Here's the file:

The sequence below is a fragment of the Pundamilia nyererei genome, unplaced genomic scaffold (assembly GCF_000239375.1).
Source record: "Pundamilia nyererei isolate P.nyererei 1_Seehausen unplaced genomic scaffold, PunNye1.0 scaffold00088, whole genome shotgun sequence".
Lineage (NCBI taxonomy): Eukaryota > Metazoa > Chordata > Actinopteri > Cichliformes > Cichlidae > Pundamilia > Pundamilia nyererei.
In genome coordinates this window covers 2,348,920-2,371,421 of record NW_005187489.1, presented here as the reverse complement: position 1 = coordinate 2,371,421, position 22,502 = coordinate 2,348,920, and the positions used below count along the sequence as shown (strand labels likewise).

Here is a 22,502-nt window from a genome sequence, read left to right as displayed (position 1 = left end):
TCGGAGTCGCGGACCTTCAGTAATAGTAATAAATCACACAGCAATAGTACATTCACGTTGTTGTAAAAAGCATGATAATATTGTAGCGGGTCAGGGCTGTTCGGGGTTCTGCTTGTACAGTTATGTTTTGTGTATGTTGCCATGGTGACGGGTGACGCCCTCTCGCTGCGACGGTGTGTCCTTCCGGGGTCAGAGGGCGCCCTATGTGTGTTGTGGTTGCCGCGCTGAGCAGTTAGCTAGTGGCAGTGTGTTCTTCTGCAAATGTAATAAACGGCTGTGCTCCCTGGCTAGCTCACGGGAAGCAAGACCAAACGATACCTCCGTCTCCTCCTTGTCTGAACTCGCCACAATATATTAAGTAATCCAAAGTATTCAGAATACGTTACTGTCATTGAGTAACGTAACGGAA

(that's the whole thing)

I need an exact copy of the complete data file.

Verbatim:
The sequence below is a fragment of the Pundamilia nyererei genome, unplaced genomic scaffold (assembly GCF_000239375.1).
Source record: "Pundamilia nyererei isolate P.nyererei 1_Seehausen unplaced genomic scaffold, PunNye1.0 scaffold00088, whole genome shotgun sequence".
Lineage (NCBI taxonomy): Eukaryota > Metazoa > Chordata > Actinopteri > Cichliformes > Cichlidae > Pundamilia > Pundamilia nyererei.
In genome coordinates this window covers 2,348,920-2,371,421 of record NW_005187489.1, presented here as the reverse complement: position 1 = coordinate 2,371,421, position 22,502 = coordinate 2,348,920, and the positions used below count along the sequence as shown (strand labels likewise).

Here is a 22,502-nt window from a genome sequence, read left to right as displayed (position 1 = left end):
TCGGAGTCGCGGACCTTCAGTAATAGTAATAAATCACACAGCAATAGTACATTCACGTTGTTGTAAAAAGCATGATAATATTGTAGCGGGTCAGGGCTGTTCGGGGTTCTGCTTGTACAGTTATGTTTTGTGTATGTTGCCATGGTGACGGGTGACGCCCTCTCGCTGCGACGGTGTGTCCTTCCGGGGTCAGAGGGCGCCCTATGTGTGTTGTGGTTGCCGCGCTGAGCAGTTAGCTAGTGGCAGTGTGTTCTTCTGCAAATGTAATAAACGGCTGTGCTCCCTGGCTAGCTCACGGGAAGCAAGACCAAACGATACCTCCGTCTCCTCCTTGTCTGAACTCGCCACAATATATTAAGTAATCCAAAGTATTCAGAATACGTTACTGTCATTGAGTAACGTAACGGAA